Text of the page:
Guided Mindfulness Meditation [Video]

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Published on Jun 9, 2015

Jon Kabat Zinn – Mindfulness Guided Meditation

Jon Kabat-Zinn (born Kabat on June 5, 1944) is Professor of Medicine Emeritus and creator of the Stress Reduction Clinic and the Center for Mindfulness in Medicine, Health Care, and Society at the University of Massachusetts Medical School. Kabat-Zinn was a student of Buddhist teachers such as Thich Nhat Hanh and Zen Master Seung Sahn and a founding member of Cambridge Zen Center. His practice of yoga and studies with Buddhist teachers led him to integrate their teachings with those of science. He teaches mindfulness, which he says can help people cope with stress, anxiety, pain, and illness. The stress reduction program created by Kabat-Zinn, called Mindfulness-based stress reduction, is offered by medical centers, hospitals, and health maintenance organizations.

Source : Wikipedia


To begin the regular practice of meditation, of looking into ourselves, let’s arrange to spend this time on a regular basis in a place where we can comfortably still the body, in the time when we will not be interrupted, allowing this to be a time in which we set aside the usual mode in which we operate. ___, more or less, constant doing, and switch to a mode of none-doing, a mode of simply being of allowing ourselves to be, and becoming aware of our being.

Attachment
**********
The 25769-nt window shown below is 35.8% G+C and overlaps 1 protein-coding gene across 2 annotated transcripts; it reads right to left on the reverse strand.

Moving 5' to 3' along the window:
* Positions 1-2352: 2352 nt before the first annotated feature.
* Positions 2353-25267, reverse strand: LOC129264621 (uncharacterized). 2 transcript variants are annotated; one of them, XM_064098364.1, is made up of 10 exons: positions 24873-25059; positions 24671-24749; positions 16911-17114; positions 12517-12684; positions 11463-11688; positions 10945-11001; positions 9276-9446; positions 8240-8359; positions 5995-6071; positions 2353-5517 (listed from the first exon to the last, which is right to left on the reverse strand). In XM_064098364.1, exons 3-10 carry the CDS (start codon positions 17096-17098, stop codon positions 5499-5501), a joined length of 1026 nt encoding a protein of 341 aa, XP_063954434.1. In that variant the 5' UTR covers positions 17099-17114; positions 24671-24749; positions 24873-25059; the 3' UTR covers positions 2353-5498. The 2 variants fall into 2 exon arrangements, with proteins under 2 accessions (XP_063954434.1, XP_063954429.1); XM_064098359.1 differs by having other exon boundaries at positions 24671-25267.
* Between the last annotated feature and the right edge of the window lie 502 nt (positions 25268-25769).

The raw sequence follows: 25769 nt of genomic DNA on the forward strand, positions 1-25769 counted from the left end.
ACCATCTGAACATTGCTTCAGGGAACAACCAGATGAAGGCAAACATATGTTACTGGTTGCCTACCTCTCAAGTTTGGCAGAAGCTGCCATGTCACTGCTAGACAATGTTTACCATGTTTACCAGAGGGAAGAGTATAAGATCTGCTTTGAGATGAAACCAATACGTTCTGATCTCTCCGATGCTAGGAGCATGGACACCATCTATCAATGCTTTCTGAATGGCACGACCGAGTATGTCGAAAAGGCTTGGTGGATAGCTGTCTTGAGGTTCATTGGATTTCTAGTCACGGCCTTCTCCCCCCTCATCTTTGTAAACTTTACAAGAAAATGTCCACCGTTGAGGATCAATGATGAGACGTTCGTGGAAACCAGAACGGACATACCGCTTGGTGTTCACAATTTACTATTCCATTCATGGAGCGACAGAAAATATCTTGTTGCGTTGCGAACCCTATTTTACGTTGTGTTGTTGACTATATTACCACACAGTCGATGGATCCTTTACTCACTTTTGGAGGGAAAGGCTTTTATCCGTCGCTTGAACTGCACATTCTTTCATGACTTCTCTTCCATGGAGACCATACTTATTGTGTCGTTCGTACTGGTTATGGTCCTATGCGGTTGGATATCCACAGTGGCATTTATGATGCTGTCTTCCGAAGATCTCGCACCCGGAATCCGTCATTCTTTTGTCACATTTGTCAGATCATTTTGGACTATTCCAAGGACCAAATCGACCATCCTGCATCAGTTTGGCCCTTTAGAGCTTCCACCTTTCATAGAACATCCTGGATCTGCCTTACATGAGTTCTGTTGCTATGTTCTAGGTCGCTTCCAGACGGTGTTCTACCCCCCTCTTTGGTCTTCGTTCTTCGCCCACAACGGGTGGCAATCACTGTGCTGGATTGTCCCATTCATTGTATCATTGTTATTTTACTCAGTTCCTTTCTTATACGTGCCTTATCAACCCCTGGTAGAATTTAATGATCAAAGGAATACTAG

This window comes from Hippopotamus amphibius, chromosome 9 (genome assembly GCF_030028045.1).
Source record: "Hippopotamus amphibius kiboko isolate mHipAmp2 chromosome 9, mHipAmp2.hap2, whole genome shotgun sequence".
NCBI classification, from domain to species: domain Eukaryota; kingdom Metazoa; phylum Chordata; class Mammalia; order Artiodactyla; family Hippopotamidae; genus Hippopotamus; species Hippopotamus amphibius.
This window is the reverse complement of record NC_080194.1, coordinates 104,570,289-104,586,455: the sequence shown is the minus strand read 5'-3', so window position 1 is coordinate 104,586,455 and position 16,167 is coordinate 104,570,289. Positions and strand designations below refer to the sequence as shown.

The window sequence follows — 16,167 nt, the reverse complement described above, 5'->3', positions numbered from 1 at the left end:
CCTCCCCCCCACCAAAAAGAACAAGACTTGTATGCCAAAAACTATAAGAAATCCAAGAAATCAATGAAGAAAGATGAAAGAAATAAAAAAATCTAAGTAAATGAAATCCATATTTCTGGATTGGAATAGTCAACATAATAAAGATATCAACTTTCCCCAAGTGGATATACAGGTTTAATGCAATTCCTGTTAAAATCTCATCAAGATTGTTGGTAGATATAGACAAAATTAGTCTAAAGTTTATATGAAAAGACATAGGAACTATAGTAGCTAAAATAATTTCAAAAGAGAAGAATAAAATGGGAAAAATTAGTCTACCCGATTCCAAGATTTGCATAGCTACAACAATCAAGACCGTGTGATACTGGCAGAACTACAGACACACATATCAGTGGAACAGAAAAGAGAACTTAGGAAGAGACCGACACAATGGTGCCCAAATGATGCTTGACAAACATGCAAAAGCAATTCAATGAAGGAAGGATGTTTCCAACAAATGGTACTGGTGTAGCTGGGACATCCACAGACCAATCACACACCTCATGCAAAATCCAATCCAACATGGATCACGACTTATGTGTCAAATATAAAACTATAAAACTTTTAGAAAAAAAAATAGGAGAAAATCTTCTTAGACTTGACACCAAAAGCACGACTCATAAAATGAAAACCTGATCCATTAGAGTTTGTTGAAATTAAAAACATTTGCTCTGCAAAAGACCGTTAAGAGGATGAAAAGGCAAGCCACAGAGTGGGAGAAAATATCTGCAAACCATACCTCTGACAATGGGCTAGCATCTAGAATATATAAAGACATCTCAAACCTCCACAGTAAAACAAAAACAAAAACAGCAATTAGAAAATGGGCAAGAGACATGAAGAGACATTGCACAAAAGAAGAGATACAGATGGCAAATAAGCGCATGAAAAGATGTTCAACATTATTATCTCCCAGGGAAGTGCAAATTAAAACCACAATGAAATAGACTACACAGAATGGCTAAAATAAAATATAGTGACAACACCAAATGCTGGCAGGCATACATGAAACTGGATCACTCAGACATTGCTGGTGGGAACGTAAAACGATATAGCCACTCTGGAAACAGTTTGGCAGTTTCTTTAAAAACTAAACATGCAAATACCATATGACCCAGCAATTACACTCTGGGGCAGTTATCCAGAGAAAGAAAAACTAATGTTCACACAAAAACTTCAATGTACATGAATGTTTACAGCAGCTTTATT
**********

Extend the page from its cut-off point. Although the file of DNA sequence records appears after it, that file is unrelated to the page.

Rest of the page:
This, of course, will tend to slow time down and it’s best accomplished by making this time, and coming to sit in an erect and dignified posture either on a straight back chair or on a floor, on a cushion, and as we allow the body to become still, just bringing our attention to the fact that we’re breathing and becoming aware of, on the movement of the breath as it comes to your body, and as it leaves your body, not manipulating the breathing in any way, trying to change it, simply being aware of it, and of the feelings associated with breathing.

And, if you feel comfortable with it, observing your breathing deep down in your belly, feeling your abdominal wall as it expands gently on the in-breath and as it falls back towards your spine on the out-breath. And simply being totally here in each moment with each breath, not trying to do anything, not trying to get in any place, simply being with your breathing.